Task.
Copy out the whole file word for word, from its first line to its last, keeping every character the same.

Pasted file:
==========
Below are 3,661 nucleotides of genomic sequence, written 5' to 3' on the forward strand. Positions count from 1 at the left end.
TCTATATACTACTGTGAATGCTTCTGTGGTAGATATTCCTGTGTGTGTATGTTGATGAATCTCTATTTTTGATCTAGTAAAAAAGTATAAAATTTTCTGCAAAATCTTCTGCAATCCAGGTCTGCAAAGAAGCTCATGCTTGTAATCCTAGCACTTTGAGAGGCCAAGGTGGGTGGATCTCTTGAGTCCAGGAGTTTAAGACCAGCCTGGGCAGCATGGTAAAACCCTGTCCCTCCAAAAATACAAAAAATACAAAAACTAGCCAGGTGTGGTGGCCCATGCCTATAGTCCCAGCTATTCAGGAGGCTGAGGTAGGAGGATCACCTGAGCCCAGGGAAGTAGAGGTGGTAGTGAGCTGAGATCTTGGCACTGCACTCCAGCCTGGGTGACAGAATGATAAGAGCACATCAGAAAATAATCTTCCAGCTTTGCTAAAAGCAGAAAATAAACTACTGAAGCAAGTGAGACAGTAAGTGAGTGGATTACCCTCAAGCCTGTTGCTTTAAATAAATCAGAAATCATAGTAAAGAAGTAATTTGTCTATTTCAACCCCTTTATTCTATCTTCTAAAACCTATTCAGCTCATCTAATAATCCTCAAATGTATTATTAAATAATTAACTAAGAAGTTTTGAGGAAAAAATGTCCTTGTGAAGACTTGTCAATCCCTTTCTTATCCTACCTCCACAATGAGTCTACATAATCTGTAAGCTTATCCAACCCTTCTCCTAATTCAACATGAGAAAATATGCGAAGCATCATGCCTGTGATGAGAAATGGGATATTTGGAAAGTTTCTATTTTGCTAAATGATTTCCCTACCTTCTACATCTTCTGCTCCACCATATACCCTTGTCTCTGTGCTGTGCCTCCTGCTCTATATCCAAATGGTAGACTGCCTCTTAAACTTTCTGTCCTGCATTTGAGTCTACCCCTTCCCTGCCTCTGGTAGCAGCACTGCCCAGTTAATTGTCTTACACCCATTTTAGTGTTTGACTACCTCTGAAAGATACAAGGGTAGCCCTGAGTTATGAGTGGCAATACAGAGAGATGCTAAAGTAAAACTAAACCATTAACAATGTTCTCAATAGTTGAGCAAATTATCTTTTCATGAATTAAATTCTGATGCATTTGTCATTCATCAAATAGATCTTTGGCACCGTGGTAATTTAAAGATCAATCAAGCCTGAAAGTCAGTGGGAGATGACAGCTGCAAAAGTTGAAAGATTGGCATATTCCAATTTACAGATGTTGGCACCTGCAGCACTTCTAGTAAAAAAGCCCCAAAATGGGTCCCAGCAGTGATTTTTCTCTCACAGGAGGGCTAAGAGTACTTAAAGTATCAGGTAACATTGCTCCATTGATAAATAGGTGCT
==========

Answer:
Below are 3,661 nucleotides of genomic sequence, written 5' to 3' on the forward strand. Positions count from 1 at the left end.
TCTATATACTACTGTGAATGCTTCTGTGGTAGATATTCCTGTGTGTGTATGTTGATGAATCTCTATTTTTGATCTAGTAAAAAAGTATAAAATTTTCTGCAAAATCTTCTGCAATCCAGGTCTGCAAAGAAGCTCATGCTTGTAATCCTAGCACTTTGAGAGGCCAAGGTGGGTGGATCTCTTGAGTCCAGGAGTTTAAGACCAGCCTGGGCAGCATGGTAAAACCCTGTCCCTCCAAAAATACAAAAAATACAAAAACTAGCCAGGTGTGGTGGCCCATGCCTATAGTCCCAGCTATTCAGGAGGCTGAGGTAGGAGGATCACCTGAGCCCAGGGAAGTAGAGGTGGTAGTGAGCTGAGATCTTGGCACTGCACTCCAGCCTGGGTGACAGAATGATAAGAGCACATCAGAAAATAATCTTCCAGCTTTGCTAAAAGCAGAAAATAAACTACTGAAGCAAGTGAGACAGTAAGTGAGTGGATTACCCTCAAGCCTGTTGCTTTAAATAAATCAGAAATCATAGTAAAGAAGTAATTTGTCTATTTCAACCCCTTTATTCTATCTTCTAAAACCTATTCAGCTCATCTAATAATCCTCAAATGTATTATTAAATAATTAACTAAGAAGTTTTGAGGAAAAAATGTCCTTGTGAAGACTTGTCAATCCCTTTCTTATCCTACCTCCACAATGAGTCTACATAATCTGTAAGCTTATCCAACCCTTCTCCTAATTCAACATGAGAAAATATGCGAAGCATCATGCCTGTGATGAGAAATGGGATATTTGGAAAGTTTCTATTTTGCTAAATGATTTCCCTACCTTCTACATCTTCTGCTCCACCATATACCCTTGTCTCTGTGCTGTGCCTCCTGCTCTATATCCAAATGGTAGACTGCCTCTTAAACTTTCTGTCCTGCATTTGAGTCTACCCCTTCCCTGCCTCTGGTAGCAGCACTGCCCAGTTAATTGTCTTACACCCATTTTAGTGTTTGACTACCTCTGAAAGATACAAGGGTAGCCCTGAGTTATGAGTGGCAATACAGAGAGATGCTAAAGTAAAACTAAACCATTAACAATGTTCTCAATAGTTGAGCAAATTATCTTTTCATGAATTAAATTCTGATGCATTTGTCATTCATCAAATAGATCTTTGGCACCGTGGTAATTTAAAGATCAATCAAGCCTGAAAGTCAGTGGGAGATGACAGCTGCAAAAGTTGAAAGATTGGCATATTCCAATTTACAGATGTTGGCACCTGCAGCACTTCTAGTAAAAAAGCCCCAAAATGGGTCCCAGCAGTGATTTTTCTCTCACAGGAGGGCTAAGAGTACTTAAAGTATCAGGTAACATTGCTCCATTGATAAATAGGTGCT